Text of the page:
March 2: At a Book Forum for his new book Jury Nullification: The Evolution of a Doctrine, Houston lawyer Clay Conrad defined jury nullification as “the act of a criminal trial jury refusing to convict in spite of proof of guilt, because they believe that the law is unjust, or unjustly applied.” Conrad contended that juries are entitled to nullify unjust laws and that attorneys and trial judges should inform jurors of this prerogative, as the Founding Fathers intended. Joseph DiGenova, former U.S. attorney for the District of Columbia, argued that instead of nullifying laws, people can vote, run for office, or crusade against laws they don’t like. Randy Barnett, professor of law at Boston University and a former prosecutor, countered that jury independence is part of the checks and balances on government.

Cato’s Michael Tanner and former Congressional Budget Office director Robert Reischauer testified before the House Ways and Means Subcommittee on Social Security on March 3.

March 3: Michael Tanner, director of Cato’s Project on Social Security Privatization, told the House Ways and Means Subcommittee on Social Security that investing the Social Secu‐​rity trust fund in capital markets is fraught with peril. “Allowing the federal government to purchase stocks would give it the ability to obtain a significant, if not a controlling, share of virtually every major company in America.” Tanner warned that “there are serious problems with the entire concept of allowing the federal government to invest directly in private capital markets. The result could potentially be a government bureaucrat sitting on every corporate board.”

March 4: Solveig Singleton, director of information studies at Cato, told the House Judiciary Committee’s Subcommittee on Commercial and Administrative Law that “the Federal Deposit Insurance Corporation’s proposed ‘Know Your Customer’ rule forces banks to become agents of the police, spying and reporting on their own customers—without ever obtaining a warrant.”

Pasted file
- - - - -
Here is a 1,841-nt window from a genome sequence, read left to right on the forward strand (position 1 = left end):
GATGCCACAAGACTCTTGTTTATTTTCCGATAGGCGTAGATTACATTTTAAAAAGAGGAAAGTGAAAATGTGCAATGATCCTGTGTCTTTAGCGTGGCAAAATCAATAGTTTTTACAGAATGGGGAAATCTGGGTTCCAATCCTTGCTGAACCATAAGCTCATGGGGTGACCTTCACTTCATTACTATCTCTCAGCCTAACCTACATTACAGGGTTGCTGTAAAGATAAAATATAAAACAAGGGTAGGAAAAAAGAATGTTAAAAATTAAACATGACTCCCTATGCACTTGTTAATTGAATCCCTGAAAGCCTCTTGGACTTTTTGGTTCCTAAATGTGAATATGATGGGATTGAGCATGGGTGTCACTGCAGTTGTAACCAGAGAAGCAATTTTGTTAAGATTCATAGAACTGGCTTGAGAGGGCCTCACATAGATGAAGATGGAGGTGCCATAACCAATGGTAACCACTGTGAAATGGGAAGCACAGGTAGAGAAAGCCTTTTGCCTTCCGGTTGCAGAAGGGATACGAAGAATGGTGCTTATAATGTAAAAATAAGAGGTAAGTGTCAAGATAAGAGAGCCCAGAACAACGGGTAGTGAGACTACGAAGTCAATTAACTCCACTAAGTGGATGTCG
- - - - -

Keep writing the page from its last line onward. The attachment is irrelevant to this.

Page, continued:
March 9: While administrative costs for personal retirement accounts are likely to be higher than for Social Security, “the difference should be insignificant particularly when compared to the benefits offered by personal retirement accounts,” Chicago economist Robert Genetski said at a Cato Policy Forum, “Administering a Privatized Social Security System: Can It Be Done?”

March 10: Cato Institute senior fellow Doug Bandow told the House International Relations Committee that the Clinton administration’s Kosovo policy is an attempt to “micromanage a guerrilla conflict.” The plan to bomb Serbia and initiate the long‐​term occupation of Kosovo is “misguided in the extreme.” Bandow also told the committee that the administration is putting U.S. troops at risk “without any serious, let alone vital, American interests at stake.”

March 11: On the eighth anniversary of the conclusion of the Persian Gulf War, U.S. strategic and diplomatic policy is adrift. The U.S. government has spent more than $9 billion to contain or change the regime in Iraq. At a Cato Policy Forum, “Washington’s Iraq Policy: What’s Next?” Ted Galen Carpenter said that U.S. policy in Iraq is a “case study in foreign policy bankruptcy.” The United States should consider withdrawing its forces from Iraq to limit U.S. exposure to terrorism. John Bolton, former assistant secretary of state for international organization affairs, said the Bush administration’s policy in Iraq was “too limited”; the goal should have been the overthrow of Saddam Hussein. Amb. Edward Peck, former chief of mission at the U.S. Embassy in Iraq, argued that Washington should talk directly to Saddam Hussein, just as it has spoken to other tyrants.